On 01/07/2013 22:28, Jim Pazarena wrote: > I have a rather extensive series of databases created and in use all > with the very old sleepycat db3. I believe in the addage "don't fix > what ain't broken", but in the case of db3, it IS broken and my db > files get corrupted on occasion. > > I could move to db5 or db6 OR MySQL, or even postgres. > > I use simple primary key files, most entries are added from a CLI > or termcap/curses screen. Some programatically. With about the same > number of sequential dumps vs indexed random reads. > > I have no experience with the c interface for postgres or mysql, but > also, do not know how much the c interface has changed for sleepycat > 5/6 compared to the c interface for db3, which I understand quite well. > So I am prepared for a learning curve irrespective of which platform > I select. Records do not exceed much more than 10-20,000, with key sizes > not much wider than 16 bytes (ipv4), 13 (mac), 32 (ipv6). And various > smaller key sizes. > > Suggestions would be very much appreciated.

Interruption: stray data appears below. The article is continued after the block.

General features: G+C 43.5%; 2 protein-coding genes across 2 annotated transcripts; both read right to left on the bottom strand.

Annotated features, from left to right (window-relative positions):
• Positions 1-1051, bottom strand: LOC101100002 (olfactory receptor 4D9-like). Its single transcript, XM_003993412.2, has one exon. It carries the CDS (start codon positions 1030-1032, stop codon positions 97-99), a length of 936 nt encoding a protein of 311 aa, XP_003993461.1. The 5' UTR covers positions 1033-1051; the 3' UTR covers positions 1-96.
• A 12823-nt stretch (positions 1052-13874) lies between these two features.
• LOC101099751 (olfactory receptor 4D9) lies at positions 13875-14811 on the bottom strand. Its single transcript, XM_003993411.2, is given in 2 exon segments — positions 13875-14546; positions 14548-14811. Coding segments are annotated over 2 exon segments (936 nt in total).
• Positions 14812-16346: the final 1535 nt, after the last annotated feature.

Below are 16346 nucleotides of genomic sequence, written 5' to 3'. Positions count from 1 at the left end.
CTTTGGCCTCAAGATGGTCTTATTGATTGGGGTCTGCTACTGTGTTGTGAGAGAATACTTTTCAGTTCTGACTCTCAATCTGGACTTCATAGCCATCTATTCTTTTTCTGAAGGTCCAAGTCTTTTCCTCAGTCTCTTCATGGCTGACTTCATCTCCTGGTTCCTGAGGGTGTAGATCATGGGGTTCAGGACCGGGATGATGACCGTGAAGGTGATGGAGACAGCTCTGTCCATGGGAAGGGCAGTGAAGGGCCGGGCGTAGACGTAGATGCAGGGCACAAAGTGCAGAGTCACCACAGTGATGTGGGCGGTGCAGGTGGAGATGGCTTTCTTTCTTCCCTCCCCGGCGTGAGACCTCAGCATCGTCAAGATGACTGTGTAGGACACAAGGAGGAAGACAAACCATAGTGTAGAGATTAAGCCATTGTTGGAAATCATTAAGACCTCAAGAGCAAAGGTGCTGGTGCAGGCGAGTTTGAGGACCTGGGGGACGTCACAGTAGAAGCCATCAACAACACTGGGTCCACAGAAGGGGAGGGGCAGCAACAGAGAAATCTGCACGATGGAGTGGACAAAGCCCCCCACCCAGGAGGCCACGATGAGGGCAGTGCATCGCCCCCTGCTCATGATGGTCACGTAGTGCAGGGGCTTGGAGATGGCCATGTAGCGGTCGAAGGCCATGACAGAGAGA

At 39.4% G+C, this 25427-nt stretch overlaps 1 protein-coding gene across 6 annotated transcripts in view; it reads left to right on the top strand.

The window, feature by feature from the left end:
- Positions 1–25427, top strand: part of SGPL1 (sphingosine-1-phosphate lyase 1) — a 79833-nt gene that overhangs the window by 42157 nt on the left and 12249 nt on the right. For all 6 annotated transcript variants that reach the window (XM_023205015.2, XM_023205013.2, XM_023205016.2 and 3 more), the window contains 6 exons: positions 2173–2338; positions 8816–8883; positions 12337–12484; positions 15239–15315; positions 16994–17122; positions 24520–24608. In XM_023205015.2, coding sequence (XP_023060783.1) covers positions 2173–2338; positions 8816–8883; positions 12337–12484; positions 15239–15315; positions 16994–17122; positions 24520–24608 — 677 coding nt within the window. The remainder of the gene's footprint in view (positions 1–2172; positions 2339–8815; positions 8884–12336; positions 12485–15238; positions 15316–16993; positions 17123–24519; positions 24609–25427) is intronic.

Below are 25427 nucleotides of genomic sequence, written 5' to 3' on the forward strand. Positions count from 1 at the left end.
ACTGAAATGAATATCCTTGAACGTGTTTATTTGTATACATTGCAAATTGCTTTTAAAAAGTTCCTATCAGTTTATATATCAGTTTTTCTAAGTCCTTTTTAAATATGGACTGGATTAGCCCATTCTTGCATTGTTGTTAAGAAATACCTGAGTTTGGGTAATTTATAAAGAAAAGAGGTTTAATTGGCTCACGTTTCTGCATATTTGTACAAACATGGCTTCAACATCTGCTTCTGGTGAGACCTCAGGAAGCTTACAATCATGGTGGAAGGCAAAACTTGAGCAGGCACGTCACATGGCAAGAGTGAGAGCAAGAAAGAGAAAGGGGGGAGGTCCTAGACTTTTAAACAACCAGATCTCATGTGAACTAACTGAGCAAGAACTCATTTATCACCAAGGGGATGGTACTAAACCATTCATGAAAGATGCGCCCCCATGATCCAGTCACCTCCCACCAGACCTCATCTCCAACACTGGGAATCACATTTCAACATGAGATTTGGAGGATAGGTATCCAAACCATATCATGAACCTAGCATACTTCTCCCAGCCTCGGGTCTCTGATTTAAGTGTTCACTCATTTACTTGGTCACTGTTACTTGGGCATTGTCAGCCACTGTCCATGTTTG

Well, this is essentially a bikeshed thread... so why not chip in :) I'd say it depends on what is your priority or what do you want to achieve by switching databases. If you want it to be as easy as possible, switch to DB5 and you'll be ok. If you want to learn something interesting, try one of the recent NoSQL databases, such as Redis, MongoDB or CouchDB - they're like DBx but with significantly more powerful query capabilities. If you want to get a feel of how SQL databases work, go with PostgreSQL, but be aware that to really use a SQL database the way they're made to be used, you'll need to properly design a relational schema. Using them to store 20 KiB blobs indexed by a single key is way too simplistic and probably much slower than what you could get with a simple DBx engine. Also, SQL databases usually work with SQL queries, which are text, so you'll have a non-trivial task of fitting C structs in their text/blob field types - it's best to avoid it. Also, you'll need to learn how to tune and maintain proper database servers. If you want to just try SQL but without bothering with tuning and maintainance, try SQLite, but beware it is basically limited to a single writer (and inifinite reader) clients in the best case (with WAL journalling).
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